Travel Indoors

If you are in the Northern Hemisphere this time of year you are most likely experiencing cold, rainy, icy and snowy weather. It won’t be long now before some of us get “cabin fever,” that irresistible urge to break out of the house to somewhere, anywhere, just to get out of the house.  Here’s a tip, check out your local museum.  If you are near a large city you are likely near one of the country’s best places to visit, indoors, away from the wind and cold.  These are great places to renew your interests, learn more about something you perhaps haven’t taken the time to consider.

Last month we were visiting my son and his family and we decided to visit one of the Smithsonian’s museums in Washington.  It was a short drive for us.  I had a lot of fun looking at vintage aircraft up to and including the Space Shuttle, “Discover.”  But here is another tip, don’t go with young children unless you have a stroller.  We expected to rent one, but they didn’t rent them out so our time was reluctantly short.  I included a few pictures below and some kinks to museums that may be near you.

Happy traveling indoors for all of us who are locked into winter time in the Northern Hemisphere.

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Different Cultures Same Values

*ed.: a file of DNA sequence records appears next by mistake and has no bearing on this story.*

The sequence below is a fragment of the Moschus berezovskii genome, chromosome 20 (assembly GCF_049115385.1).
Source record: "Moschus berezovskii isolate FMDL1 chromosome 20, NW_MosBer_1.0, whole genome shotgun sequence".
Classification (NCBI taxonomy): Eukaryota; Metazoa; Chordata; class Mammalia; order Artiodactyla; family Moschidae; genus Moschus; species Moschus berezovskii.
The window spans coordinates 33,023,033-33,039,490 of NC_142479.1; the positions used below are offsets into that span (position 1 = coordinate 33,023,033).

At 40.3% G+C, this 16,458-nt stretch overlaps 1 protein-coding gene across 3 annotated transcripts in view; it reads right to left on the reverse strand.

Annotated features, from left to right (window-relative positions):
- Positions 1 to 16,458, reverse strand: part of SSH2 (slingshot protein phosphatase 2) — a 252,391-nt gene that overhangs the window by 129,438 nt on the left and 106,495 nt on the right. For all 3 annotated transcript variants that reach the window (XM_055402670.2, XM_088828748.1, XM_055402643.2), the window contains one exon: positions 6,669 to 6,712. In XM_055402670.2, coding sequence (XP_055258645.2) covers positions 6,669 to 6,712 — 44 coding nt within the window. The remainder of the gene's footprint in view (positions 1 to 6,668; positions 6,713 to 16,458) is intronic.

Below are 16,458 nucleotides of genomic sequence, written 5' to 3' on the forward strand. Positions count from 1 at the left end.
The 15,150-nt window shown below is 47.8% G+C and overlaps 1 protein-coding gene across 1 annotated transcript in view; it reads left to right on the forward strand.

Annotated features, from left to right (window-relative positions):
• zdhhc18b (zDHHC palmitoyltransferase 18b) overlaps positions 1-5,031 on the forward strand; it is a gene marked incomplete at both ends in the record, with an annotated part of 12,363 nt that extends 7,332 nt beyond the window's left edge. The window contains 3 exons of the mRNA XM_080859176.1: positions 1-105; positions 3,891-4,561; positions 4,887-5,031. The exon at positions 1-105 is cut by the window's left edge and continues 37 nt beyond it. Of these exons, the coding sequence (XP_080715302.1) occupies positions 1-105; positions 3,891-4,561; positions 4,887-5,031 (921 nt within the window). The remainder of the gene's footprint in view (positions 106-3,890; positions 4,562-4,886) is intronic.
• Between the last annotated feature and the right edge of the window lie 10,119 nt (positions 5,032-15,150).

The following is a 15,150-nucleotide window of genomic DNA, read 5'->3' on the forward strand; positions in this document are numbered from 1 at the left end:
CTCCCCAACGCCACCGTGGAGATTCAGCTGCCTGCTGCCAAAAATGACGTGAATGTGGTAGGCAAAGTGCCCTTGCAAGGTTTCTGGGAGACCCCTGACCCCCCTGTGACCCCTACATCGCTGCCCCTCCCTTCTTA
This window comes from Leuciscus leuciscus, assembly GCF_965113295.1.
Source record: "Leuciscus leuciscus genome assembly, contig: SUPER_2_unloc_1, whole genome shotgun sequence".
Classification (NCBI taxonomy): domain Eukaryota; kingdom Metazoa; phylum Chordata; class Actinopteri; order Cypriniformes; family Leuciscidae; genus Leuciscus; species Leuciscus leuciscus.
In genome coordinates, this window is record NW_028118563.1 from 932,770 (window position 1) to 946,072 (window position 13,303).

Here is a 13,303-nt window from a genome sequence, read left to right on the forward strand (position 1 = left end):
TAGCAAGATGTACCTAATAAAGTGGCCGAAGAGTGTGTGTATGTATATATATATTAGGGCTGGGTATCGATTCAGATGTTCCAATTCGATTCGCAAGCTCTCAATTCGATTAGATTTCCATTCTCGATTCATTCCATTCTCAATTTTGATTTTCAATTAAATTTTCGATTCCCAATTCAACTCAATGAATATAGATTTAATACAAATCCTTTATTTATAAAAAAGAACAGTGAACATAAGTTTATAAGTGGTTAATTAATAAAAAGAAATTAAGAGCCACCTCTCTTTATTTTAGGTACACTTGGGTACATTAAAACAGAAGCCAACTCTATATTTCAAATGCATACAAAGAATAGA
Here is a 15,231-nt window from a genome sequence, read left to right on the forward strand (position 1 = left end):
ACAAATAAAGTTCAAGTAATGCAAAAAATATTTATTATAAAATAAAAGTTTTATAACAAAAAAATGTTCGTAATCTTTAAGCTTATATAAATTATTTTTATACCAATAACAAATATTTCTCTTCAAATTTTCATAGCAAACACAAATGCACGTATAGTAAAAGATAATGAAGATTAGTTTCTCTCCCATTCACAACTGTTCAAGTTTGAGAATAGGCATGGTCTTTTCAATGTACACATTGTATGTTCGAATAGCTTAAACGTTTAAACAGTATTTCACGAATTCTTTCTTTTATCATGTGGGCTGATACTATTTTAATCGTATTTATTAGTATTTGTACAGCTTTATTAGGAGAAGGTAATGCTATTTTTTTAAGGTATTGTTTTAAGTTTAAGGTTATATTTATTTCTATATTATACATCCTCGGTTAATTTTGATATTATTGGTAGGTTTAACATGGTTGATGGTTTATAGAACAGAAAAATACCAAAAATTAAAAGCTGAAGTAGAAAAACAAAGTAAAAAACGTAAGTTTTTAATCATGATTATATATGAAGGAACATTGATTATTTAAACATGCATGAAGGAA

Dinner at host's houseI was fortunate to spend an evening with a family on an island in Lake Titicaca, living and eating as they did. We arrived in time for dinner, chicken noodle soup, potatoes and tea. Summer time was still very cool at night so we slept with lots of blankets. It was the first time I slept on a rope bed and a mattress made of straw. It may not have been a Certa Perfect Sleeper, but I was tired and slept well. For entertainment we went to a local gathering place to dance. That was interesting for someone who doesn’t dance. The next morning we had something between a pancake and a tortilla with jam and hot tea; very delicious.

Host's house Being on an island in a remote part of the world, central heat, air conditioning, phones and electricity are a rarity. Our host had two solar panels that provided light in the evening and some sources for electricity. The cost was expensive and my understanding was that it would take him about 14 years to pay off the cost of both panels. Through our interpreter I asked why our host invested in the solar panels. His response was the same as you would expect from a middle class family in most countries. He wanted his son to have a better life. This was one of the common denominators between my host and me despite our differences in culture, belief systems, life style and geographical location.

Hosts

Host's guest bedroom

Stove